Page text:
NEW YORK (Reuters) - The U.S. economy will not recover until the end of this year, and even then, growth will remain weak and vulnerable to higher interest rates and commodity prices, economist Nouriel Roubini said on Tuesday.
Speaking at the Reuters Investment Outlook Summit, the head of RGE Global Monitor dismissed the “green shoots” theory that a rebound is imminent, saying there was a significant risk of a “double-dip” recession, with the economy expanding only slightly, then beginning to contract again.
“To me it’s more like yellow weeds,” he said, pointing to continued weakness in industrial production.
Roubini, who rose to prominence for predicting the global credit crisis, said the U.S. jobless rate, already at a 26-year high of 9.4 percent, would reach 11 percent before it begins to ease. He added that he saw few engines for growth, given that U.S. consumers are tapped out.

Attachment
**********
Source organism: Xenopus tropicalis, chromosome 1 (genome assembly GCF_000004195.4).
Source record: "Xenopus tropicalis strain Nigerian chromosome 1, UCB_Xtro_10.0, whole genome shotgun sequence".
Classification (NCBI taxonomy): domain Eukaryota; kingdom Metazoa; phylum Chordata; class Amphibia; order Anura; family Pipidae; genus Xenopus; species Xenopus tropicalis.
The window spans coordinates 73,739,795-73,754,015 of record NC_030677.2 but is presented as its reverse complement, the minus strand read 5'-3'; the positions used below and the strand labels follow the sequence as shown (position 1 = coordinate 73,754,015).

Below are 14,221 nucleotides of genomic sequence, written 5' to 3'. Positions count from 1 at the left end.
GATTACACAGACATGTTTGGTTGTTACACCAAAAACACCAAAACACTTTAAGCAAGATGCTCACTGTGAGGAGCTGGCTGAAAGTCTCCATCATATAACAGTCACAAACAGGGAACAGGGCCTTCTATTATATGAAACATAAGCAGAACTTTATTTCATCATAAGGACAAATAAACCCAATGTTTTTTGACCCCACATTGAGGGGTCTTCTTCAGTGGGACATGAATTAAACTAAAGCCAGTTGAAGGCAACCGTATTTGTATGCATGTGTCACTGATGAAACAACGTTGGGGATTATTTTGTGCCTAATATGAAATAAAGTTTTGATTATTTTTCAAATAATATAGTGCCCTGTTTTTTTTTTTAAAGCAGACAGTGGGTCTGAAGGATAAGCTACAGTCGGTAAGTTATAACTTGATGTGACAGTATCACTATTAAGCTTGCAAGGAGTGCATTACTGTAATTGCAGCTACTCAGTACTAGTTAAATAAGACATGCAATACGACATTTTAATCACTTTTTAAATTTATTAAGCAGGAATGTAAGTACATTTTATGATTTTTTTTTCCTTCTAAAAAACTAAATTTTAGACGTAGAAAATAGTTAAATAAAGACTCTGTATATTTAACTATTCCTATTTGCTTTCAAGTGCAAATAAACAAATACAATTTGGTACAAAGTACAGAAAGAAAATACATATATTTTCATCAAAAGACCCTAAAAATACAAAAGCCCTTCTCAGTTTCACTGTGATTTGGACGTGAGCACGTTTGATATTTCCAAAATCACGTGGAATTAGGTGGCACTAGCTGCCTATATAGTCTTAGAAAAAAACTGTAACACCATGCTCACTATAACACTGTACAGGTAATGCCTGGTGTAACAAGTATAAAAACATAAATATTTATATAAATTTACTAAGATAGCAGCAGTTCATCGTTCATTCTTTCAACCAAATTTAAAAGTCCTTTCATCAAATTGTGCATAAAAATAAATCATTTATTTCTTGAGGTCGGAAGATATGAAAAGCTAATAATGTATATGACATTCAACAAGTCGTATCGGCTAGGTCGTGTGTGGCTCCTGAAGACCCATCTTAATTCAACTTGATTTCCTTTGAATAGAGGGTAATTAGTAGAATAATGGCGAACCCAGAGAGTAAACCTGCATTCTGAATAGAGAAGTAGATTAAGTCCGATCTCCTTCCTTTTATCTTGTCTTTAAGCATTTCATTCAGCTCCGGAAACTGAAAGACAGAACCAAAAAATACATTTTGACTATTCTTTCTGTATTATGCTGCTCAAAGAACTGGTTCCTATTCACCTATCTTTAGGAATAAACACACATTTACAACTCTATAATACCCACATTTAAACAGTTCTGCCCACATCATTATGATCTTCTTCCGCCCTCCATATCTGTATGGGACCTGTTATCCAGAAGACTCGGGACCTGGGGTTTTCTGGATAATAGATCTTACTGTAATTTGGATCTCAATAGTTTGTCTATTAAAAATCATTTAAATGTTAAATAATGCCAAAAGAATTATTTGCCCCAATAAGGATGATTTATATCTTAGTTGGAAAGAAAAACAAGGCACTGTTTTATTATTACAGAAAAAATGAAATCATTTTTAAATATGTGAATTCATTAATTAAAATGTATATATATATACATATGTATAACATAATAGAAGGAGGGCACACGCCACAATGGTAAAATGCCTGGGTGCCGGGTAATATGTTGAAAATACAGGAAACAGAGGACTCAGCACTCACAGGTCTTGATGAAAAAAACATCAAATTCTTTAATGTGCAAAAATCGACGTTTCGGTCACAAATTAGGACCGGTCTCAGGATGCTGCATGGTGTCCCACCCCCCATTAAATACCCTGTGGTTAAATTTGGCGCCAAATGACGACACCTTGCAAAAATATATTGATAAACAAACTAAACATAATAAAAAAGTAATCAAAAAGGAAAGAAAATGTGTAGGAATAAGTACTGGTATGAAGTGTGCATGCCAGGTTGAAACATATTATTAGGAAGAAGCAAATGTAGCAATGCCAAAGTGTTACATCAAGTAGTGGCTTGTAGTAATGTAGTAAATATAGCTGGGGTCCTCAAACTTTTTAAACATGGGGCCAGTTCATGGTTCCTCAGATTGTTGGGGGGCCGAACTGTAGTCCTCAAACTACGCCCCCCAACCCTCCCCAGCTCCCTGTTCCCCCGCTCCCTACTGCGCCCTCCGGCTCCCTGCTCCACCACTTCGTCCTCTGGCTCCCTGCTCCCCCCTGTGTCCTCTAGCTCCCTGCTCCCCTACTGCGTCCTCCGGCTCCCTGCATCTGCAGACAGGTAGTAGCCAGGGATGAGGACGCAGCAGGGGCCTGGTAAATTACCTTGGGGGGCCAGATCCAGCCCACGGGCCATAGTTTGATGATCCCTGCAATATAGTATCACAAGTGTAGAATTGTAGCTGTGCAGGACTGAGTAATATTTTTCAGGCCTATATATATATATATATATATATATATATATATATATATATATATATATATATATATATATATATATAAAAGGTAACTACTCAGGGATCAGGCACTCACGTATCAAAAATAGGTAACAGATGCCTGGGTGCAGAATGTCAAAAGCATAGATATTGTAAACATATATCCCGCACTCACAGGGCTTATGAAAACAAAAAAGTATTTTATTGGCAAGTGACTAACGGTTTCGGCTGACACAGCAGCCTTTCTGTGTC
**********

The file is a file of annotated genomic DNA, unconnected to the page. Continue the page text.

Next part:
Given this outlook, Roubini said Federal Reserve policy makers, whom he says completely missed the magnitude of the crisis at its inception, faced an unenviable set of policy choices.
He said weak growth would allow the U.S. central bank to leave interest rates near the current rock-bottom levels for the foreseeable future. But eventually, trillions of dollars spent on unprecedented emergency measures to heal the financial system will require tighter monetary policy.
This could lead to a period of soft economic growth with high inflation, much like the 1970s.
“That’s the challenge the Fed is facing,” Roubini said.